This clump-former does spread rapidly, but not in any sneaky way. The clump just gets larger every year. Knowing that, you can divide it when you need to. I love it for its clear, soft yellow color and its time of bloom. It looks smashing with white phlox, another colonizer that needs regular division. Ours has never needed staking, but it's in sandy, sandy soil in full sun.

Positive mslehv On Aug 30, 2010, mslehv from Columbus, OH (Zone 5b) wrote:

I planted this last July from a nursery's gallon container. It grew to a managable 5'. I suspected it would be bigger this year so in May I staked out its territory.

However, I wasn't prepared for this 8' monster (see uploaded photo) that looks more like a huge shrub. Fortunately, it's at the very back of the garden. Despite its spread, the stalks have remained reasonably compact.

Positive ben773 On Feb 14, 2009, ben773 from Waukegan, IL wrote:

Great plant! Ordered two last year from Roots and Rhizomes. They were cutting propagated and arrived in a 4-inch pot. Planted it in a "dryish" spot and watered it irregularly for the first few weeks. By August, they have reached 5 ft high and 2 ft wide with a profusion of blooms. No staking. Will try propagating it by stem cutting next year. It bloomed from August to October. I highly recommend it.

Positive straea On Jun 1, 2008, straea from Somerville, MA (Zone 6b) wrote:

This is my favorite perennial sunflower of all the ones I've tried, and I've tried a bunch - I love sunflowers! I grew it with tremendous success on the east side of a fairly tall wood fence (a couple feet taller than this plant) in fairly dry soil with only occasional supplemental water. Mine never needed staking, didn't spread very much beyond the 3 ft. x 3 ft. clump it formed its first year, and was reliably smothered in blooms for at least a month, often more. Bees and butterflies LOVED the blooms. For some reason it's been very difficult to find this cultivar (or even the species!) in local nurseries in recent years, which I think is a real shame. This is a great plant to plant at the transition between a meadow area and a loosely canopied tree, doing better with partial shade than most sunflowers.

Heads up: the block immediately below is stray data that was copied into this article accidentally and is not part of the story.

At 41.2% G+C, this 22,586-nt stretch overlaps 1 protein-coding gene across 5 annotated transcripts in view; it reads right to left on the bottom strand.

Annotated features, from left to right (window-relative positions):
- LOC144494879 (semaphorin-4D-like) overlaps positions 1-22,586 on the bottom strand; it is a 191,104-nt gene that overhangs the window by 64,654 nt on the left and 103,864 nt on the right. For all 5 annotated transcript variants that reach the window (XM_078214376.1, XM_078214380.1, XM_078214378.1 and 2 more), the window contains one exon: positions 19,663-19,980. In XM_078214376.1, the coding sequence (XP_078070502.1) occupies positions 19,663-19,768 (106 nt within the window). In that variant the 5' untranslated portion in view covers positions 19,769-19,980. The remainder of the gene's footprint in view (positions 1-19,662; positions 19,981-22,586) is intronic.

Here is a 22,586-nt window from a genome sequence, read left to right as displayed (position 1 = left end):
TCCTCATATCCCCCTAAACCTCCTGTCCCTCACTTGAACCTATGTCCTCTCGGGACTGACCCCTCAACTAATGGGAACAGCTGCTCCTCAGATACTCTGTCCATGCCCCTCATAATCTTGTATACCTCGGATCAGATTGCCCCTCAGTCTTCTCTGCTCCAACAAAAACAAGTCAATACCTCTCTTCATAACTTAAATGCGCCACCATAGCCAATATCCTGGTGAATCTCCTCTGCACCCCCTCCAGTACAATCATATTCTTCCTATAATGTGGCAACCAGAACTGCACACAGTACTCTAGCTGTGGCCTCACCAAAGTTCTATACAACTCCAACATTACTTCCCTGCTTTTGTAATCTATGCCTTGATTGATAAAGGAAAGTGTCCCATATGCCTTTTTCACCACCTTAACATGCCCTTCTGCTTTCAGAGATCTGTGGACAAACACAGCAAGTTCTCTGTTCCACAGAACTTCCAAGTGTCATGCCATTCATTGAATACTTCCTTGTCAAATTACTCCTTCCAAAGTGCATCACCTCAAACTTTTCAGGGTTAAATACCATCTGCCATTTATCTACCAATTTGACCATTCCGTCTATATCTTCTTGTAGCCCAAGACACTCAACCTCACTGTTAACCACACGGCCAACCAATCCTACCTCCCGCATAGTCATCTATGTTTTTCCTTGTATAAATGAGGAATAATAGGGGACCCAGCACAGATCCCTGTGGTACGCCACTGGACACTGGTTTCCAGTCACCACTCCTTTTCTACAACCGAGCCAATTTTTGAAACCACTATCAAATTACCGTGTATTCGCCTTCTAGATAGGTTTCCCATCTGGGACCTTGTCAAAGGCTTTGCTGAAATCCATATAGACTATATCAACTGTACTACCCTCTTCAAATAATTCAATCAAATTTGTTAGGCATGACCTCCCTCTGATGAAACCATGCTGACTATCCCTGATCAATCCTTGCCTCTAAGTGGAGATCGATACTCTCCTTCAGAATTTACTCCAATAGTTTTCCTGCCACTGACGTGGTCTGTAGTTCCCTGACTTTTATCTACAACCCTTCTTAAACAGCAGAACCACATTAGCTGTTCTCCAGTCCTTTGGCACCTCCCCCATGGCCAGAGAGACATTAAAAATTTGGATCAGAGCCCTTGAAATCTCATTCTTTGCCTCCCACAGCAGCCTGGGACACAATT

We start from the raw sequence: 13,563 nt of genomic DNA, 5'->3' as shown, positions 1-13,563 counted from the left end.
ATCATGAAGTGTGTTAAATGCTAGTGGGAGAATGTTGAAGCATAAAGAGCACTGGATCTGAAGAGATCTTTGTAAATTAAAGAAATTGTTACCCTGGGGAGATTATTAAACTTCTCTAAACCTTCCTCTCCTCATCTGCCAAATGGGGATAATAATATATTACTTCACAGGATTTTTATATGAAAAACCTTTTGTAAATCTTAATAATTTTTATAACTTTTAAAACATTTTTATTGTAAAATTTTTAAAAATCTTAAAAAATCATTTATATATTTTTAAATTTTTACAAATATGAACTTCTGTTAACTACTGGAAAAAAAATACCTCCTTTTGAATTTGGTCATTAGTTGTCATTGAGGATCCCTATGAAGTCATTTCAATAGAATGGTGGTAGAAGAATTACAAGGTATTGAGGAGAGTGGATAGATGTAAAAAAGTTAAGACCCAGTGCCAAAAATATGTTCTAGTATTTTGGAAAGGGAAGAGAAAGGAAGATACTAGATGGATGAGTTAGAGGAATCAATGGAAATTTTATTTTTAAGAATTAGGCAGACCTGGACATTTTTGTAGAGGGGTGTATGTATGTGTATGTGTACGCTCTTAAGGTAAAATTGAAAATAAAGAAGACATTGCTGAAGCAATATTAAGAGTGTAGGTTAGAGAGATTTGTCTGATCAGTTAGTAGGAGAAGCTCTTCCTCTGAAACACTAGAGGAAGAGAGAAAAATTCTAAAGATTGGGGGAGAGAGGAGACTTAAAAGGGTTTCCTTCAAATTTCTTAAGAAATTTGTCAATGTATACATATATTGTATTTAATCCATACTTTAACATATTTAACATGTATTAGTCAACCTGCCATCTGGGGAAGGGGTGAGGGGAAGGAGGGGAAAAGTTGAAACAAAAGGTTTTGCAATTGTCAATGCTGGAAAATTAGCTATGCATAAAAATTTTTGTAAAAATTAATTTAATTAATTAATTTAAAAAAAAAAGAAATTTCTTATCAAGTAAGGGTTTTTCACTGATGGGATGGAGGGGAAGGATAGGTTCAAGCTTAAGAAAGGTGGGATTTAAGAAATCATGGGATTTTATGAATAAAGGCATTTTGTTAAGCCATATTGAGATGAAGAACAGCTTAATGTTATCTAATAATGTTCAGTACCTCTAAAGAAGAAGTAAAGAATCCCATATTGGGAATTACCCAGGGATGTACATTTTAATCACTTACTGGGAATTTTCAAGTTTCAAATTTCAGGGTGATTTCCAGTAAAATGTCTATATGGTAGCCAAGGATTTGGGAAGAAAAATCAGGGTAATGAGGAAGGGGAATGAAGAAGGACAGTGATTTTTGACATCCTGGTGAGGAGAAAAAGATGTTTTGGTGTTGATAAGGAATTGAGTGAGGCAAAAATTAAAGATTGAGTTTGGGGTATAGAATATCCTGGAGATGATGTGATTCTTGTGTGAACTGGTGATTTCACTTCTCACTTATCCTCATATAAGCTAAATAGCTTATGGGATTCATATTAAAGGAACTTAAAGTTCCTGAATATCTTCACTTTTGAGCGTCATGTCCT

Positive outdoorlover On Apr 23, 2008, outdoorlover from Enid, OK (Zone 7a) wrote:

This vigorous growing plant does very well on the south wall of our house, although it needs staking when it gets a good supply of water. I have heard that if it gets less water, it will not require staking. Each year produces many more baby plants which I have transplanted all over my yard. It is a beautiful, prolific flowering plant which flowers from early to late summer. It also does well in part sun and part shade.

Positive northgrass On Jan 27, 2007, northgrass from West Chazy, NY (Zone 4b) wrote:

This plant spreads very rapidly. I had to move it from one flowerbed where it was to overcome the more subdued plants there and planted it next to the barn where it holds its own with other vigourous plants like Nepeta "Infinity', Hydrangea "Annabelle", various daylilies and asiatic lilies. It is a nice plant if you have a suitable spot for it.

Regional...

This plant has been said to grow in the following regions:

Richmond, California
Waukegan, Illinois
Dracut, Massachusetts
Provincetown, Massachusetts
Roslindale, Massachusetts
Somerville, Massachusetts
Grand Marais, Michigan
Webberville, Michigan
Natchez, Mississippi
Southaven, Mississippi
Cumberland Head, New York
Mooresboro, North Carolina
Pembina, North Dakota
Bexley, Ohio
Kirtland, Ohio
Enid, Oklahoma
Sellersville, Pennsylvania
Houston, Texas
Bellevue, Washington
Everett, Washington
Lakewood, Washington